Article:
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On #Heidegger and Technology

posted Dec 21, 2013, 3:06 AM by Peter Joseph Moons

On Heidegger and Technology

By Peter Joseph Moons

            The essence of technology is that something leverages something else.  This first ‘something’ is a raw material or a finished product, which is harnessed, combined, or otherwise transformed to create something else.  Martin Heidegger realized the substance of technology with his idea that its inherent quality is power, the Standing Reserve.  Thus, there is a metaphysical sense to technology, which describes not just objects; as well with technology, there is the idea of good and evil.  Heidegger knew that some technology was good and some not, but that man was the ultimate arbiter[1] of the difference.


         Heidegger is ultimately concerned not solely about technology, but about the effects technology can have, its Standing Reserve.[2]  These effects, as he saw them could very well be negative in their outcome.  For this reason, Heidegger provides a precise warning: “The will to mastery becomes all the more urgent the more technology threatens to slip from human control.”[3]  Of course, nature holds the key to the power of technology.  What is very interesting is the nexus between the three elements: The technology, nature, and man.  Is there a possibility that instead of man holding the key to technology, perhaps technology holds its own solution?  Heidegger would call this an absurdity, since man is the impetus in the development of the technology, its design, and usage.


            Man, then, is at the top of the pyramid for these three elements.  Heidegger again acknowledges the power that man holds here for he says, "everything depends on our manipulating technology in the proper manner.”[4]  However, Heidegger goes on to say that man’s hubris may actually blind him to the reality that he cannot control technology.  When “man exalts himself to the posture of lord of the earth,” he is engaging in a mere “illusion.”[5] In fact, man is further deluded because he “can never encounter only himself.”[6]  Heidegger evidently saw man’s hubris as contributing to his own downfall.


This is where Enframing comes in, for Enframing is a mode of Revealing where the real reveals itself and turns nature into Standing Reserve, which is not natural.  Heidegger sees the essence of technology as not natural and as a threat to man, for Enframing could happen to man, as well.  Enframing may deny man the ability to “experience the call of a more primal truth.”[7]  Maybe man enables this denial of truth in some way because of his essence.  If, in the modern technological age, or in the era of advanced artificial intelligence or the Singularity or noosphere (or any other alternative future), man becomes Standing Reserve, then will technology be equal to, if not greater than, man?  At such a point, man may not have the ability -- the “mastery,” as Heidegger noted[8] -- to control technology or even himself.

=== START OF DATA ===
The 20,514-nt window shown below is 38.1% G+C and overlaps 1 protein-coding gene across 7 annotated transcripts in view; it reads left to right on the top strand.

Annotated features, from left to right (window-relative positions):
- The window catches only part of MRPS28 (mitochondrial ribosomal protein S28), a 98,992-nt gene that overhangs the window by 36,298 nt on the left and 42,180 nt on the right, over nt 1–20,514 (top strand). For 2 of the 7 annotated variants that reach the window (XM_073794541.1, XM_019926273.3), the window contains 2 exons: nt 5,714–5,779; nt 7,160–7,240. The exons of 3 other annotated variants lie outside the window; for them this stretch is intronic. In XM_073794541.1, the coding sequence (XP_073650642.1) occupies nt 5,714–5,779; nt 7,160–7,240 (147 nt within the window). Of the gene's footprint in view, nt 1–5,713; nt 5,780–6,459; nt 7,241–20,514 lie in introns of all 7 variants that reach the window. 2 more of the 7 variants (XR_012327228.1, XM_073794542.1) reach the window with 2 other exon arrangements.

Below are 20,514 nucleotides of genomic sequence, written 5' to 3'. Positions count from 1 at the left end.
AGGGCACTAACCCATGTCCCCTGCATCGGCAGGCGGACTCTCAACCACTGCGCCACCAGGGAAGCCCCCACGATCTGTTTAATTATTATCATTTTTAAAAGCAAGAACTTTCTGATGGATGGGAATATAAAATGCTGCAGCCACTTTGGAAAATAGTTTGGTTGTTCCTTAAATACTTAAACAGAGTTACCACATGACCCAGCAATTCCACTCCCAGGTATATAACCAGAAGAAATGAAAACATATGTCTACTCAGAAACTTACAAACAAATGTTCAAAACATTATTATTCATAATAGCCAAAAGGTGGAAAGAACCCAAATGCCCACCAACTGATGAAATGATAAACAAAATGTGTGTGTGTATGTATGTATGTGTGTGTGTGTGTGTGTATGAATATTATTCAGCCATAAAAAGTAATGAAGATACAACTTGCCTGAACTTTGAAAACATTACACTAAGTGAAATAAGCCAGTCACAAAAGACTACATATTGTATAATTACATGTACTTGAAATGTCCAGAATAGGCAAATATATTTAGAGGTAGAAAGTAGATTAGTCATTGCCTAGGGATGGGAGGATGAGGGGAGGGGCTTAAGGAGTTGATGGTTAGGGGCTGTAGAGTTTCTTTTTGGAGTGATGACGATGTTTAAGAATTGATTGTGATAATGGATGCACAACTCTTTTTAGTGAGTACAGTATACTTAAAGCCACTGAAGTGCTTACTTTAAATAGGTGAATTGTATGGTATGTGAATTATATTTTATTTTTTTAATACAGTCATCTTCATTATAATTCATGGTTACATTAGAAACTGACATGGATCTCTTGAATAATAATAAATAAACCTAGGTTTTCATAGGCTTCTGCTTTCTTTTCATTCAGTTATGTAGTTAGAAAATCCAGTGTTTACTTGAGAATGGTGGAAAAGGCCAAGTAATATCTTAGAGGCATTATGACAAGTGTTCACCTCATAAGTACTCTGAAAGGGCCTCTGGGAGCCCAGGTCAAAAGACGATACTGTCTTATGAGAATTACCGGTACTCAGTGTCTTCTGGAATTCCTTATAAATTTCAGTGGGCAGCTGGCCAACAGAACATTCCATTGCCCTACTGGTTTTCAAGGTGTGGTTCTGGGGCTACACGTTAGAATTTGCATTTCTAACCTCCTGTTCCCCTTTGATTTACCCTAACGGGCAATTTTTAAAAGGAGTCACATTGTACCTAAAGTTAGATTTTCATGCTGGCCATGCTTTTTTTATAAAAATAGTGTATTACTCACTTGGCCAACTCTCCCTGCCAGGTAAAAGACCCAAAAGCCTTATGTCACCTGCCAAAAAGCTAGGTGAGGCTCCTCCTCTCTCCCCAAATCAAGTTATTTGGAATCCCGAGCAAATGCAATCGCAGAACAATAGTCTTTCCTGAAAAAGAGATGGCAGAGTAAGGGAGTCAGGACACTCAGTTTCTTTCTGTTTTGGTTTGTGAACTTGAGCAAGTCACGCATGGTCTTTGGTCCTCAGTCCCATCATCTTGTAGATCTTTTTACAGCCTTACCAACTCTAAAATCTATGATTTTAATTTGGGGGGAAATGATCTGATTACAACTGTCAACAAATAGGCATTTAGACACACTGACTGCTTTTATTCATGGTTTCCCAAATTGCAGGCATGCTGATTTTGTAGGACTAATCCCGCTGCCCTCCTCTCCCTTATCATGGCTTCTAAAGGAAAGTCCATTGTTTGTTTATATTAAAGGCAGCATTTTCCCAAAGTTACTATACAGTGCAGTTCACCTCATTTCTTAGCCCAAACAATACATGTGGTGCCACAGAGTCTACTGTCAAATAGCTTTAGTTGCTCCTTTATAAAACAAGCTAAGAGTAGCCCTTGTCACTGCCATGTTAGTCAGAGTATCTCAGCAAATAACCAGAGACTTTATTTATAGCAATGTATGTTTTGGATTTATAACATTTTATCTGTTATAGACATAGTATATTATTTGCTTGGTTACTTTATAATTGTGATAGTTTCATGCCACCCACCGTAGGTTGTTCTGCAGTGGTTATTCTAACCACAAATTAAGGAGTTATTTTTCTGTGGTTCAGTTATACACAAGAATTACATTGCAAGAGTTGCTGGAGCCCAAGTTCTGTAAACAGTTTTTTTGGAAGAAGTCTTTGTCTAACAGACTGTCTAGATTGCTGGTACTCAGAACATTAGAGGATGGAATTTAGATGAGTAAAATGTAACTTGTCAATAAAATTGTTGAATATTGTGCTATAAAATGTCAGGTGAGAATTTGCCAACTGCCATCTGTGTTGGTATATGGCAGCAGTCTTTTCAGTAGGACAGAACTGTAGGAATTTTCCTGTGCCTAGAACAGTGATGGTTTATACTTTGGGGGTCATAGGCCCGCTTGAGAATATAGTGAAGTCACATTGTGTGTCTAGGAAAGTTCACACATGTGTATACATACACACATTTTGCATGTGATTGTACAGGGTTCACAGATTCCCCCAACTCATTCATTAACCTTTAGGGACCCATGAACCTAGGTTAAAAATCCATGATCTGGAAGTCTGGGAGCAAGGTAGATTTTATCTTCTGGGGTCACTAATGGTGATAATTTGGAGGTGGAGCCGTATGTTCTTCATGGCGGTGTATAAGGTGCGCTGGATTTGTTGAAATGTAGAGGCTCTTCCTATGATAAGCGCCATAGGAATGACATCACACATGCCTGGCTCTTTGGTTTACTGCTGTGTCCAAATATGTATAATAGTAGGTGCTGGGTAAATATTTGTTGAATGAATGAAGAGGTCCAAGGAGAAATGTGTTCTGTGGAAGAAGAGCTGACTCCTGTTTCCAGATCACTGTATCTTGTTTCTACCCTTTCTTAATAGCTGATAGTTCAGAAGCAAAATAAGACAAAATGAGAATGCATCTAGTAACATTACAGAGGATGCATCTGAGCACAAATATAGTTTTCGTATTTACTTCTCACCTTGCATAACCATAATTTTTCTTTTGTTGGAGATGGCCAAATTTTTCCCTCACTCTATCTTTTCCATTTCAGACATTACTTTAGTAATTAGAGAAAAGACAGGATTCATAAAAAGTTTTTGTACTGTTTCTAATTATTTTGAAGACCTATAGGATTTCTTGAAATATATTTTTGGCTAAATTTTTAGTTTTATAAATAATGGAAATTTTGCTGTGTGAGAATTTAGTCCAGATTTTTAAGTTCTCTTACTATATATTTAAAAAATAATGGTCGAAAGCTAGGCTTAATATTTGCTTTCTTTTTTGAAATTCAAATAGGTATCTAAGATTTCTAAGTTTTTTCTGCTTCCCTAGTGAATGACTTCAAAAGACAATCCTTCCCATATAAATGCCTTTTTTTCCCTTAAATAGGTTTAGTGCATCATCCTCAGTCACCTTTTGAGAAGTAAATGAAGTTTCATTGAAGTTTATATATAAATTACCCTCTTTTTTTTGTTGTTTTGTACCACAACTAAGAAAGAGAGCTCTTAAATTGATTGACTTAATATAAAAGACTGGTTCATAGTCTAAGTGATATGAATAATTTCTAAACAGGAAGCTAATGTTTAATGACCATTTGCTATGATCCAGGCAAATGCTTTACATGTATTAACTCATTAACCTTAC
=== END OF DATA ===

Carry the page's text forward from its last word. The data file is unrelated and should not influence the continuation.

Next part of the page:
Therefore, Heidegger may be proven more right now than ever previously, as the danger of the Standing Reserve becomes ever clearer.  Though there is hope: man may also be the key to his own salvation for he can discover the truth or even its “safekeeping.”[9]  The “saving power,”[10] he says, is art: the “poetical,” “the beautiful,”[11] in addition to the “fine arts.”[12] This “higher essence,” Heidegger claims, is the “realm” in which man should challenge technology.[13]  Although, this “confrontation” is not a battle in as much a project of “questioning” and “reflection.”[14]


In his own contemplation on technology and its dangerous transformation into Standing Reserve, Heidegger voices concern over the existential threat to man.  For man is both the arbiter of technology and the one affected by its harnessed power.  In his closing, Heidegger offers hope that man can see the potential for a course correction before the damning inevitably that can come from modern technology.  That hope, Heidegger proclaims, emanates from the “poetic revealing”[15] that exists in art.


[1] Martin Heidegger, The Question Concerning Technology and Other Essays, (New York: Harper & Row, 1977) 5.

[2] Ibid., 24

[3] Ibid, 5.

[4] Ibid.

[5] Ibid., 27.

[6] Ibid.

[7] Ibid., 28.

[8] Ibid., 5.

[9] Ibid., 33.

[10] Ibid., 34.

[11] Ibid.

[12] Ibid., 35.

[13] Ibid.

[14] Ibid.

[15] Ibid.